Big Data techniques can enhance risk management through improved detection of frauds and violations of compliance controls – I spoke about it here earlier. In our deployments across process areas and industry domains, we have seen that advanced machine learning algorithms are vital to boost accuracy of alerts and achieve outcomes that can be actioned upon. Let me walk through why this is relevant.
The traditional approach
Traditionally, a rule based regime in the form of logical statements or summation of weights for various conditions has been used.
Taking the example of the payments function, this exercise can take the form of creating a risk scorecard as follows
a) If vendor is less than 6 months old, add 5 points. If vendor is between 6-12 months, add 2 points
b) If invoice amount is more than 2X the average amount for the previous year, add 4 points. If invoice amount is more than 4x the average amount, add 10 points
c) There would be similar rules dealing with number of invoices in a period, currency of transactions, mode of payment, vendor size etc. with risk weights assigned in each case
The total weights are then aggregated to get the overall risk score and determine if the transaction is suspicious.
Shortcomings of the traditional approach
While this approach to achieving a decision outcome seems intuitive and serves as a starting point, it does not necessarily work for a few reasons
a) The previously identified fraudulent transactions are very few and a priori rule set will not help in uncovering such frauds. To paraphrase the opening line of Anna Karenina ‘All routine transactions look alike. Every deceitful transaction is rotten in its own way’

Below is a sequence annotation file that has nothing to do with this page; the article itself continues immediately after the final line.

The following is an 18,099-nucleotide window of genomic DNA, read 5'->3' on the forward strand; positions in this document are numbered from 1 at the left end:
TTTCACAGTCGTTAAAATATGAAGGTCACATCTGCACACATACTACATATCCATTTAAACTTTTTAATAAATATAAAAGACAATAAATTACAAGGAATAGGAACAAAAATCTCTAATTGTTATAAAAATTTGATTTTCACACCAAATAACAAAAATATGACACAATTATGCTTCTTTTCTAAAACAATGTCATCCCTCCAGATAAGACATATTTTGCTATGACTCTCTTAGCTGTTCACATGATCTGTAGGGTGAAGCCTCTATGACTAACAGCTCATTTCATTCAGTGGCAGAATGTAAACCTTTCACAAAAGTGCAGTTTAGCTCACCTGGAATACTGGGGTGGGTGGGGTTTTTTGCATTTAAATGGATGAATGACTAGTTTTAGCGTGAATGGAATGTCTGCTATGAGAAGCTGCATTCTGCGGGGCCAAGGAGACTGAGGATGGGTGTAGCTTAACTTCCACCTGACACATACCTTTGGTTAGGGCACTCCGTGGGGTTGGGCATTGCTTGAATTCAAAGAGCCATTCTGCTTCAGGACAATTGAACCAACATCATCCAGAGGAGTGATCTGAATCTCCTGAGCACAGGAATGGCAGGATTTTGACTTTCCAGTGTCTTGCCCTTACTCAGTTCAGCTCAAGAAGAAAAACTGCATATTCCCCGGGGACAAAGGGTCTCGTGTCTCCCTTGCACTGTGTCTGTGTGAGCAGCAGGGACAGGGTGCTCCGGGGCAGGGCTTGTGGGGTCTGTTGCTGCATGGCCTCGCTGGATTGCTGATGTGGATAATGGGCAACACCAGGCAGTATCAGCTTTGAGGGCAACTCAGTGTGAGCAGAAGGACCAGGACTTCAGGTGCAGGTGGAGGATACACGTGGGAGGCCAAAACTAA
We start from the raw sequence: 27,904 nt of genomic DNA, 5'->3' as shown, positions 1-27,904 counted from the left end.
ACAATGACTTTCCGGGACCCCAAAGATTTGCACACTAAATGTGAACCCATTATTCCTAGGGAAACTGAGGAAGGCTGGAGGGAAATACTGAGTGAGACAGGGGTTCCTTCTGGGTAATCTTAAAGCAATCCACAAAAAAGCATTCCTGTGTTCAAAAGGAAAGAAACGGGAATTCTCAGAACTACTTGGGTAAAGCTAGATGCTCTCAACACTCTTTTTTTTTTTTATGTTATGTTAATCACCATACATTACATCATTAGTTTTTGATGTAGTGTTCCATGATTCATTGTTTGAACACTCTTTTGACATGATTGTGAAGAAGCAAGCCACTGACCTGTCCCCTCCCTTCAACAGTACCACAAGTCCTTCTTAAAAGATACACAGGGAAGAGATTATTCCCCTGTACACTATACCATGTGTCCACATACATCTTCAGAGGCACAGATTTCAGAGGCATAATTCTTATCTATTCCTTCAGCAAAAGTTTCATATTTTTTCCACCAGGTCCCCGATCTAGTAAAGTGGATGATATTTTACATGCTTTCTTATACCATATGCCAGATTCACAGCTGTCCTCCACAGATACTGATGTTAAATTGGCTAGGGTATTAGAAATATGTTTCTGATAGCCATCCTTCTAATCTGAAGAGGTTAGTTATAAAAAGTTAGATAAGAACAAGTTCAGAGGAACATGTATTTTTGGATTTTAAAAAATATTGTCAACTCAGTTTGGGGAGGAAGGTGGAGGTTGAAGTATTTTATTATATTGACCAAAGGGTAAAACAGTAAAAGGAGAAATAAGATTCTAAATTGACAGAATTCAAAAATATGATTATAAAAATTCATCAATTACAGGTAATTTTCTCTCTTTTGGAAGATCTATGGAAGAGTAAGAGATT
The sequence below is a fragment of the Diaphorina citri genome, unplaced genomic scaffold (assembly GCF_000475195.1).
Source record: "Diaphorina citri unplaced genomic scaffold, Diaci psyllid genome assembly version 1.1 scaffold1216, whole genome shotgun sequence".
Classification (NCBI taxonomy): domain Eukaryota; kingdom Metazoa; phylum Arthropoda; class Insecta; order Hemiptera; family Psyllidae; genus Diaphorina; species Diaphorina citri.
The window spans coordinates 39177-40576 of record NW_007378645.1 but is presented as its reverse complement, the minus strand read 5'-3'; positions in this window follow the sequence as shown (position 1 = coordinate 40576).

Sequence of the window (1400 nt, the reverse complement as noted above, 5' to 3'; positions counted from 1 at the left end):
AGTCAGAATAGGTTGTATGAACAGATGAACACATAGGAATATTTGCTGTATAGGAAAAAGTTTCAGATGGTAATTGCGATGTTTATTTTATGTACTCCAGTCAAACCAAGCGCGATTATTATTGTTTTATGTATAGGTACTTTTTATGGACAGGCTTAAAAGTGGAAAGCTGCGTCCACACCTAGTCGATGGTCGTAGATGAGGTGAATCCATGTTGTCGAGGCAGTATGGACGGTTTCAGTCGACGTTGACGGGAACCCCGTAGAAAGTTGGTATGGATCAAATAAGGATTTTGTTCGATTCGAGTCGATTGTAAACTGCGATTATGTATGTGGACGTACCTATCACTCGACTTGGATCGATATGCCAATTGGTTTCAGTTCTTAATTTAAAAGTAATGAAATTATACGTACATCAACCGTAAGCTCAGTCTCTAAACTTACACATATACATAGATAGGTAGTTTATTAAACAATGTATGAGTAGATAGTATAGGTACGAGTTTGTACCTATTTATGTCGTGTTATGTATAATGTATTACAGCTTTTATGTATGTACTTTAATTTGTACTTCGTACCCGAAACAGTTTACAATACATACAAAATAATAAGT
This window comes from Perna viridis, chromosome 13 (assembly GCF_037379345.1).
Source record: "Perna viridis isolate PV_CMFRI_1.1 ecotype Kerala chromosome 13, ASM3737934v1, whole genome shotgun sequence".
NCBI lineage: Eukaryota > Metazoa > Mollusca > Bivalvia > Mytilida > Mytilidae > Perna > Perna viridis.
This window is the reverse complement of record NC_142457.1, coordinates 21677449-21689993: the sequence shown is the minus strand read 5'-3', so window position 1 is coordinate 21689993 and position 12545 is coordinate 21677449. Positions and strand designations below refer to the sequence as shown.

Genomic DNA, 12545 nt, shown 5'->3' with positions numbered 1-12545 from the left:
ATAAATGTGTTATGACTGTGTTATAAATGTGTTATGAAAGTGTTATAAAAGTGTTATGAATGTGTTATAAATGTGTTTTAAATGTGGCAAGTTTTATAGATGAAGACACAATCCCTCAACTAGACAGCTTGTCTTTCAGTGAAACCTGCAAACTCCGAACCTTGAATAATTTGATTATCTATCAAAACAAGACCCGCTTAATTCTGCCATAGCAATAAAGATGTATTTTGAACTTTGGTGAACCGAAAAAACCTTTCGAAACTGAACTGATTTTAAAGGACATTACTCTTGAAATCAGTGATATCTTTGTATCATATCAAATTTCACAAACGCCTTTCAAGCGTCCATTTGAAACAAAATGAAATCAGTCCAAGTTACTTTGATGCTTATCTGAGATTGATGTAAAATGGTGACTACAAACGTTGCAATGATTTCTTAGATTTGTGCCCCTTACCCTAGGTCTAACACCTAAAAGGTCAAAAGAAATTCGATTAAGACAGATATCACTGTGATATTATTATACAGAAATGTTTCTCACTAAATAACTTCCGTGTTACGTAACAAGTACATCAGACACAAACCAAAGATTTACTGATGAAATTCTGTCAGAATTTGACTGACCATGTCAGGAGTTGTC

b) Lacks the ability to learn from feedback so that the results of investigations are fed back to improve results over time
c) Generates high number of false alerts and clogs investigation bandwidth
Investigation is expensive and it is difficult to attain closure at times. Too many misses would impact the credibility of the exercise. In the accounts payable space, use of machine learning to detect duplicate payments helps in meeting the end goal of identifying most of the anomalies while still keeping the false positive rates down. (In statistical speak, achieving good recall while scoring well on precision).
The new data-centric approach to intelligent detection
Machine learning models learn from data without having to rely on pre-determined rules, the machines shape their own rules by figuring out what really matters.
As you might expect, the process is iterative, going through continuous improvement and can accommodate emerging new risks. The algorithms could need upgrade, as we saw in the Holmes implementations, and some additional data sources might need to be gathered for fine tuning.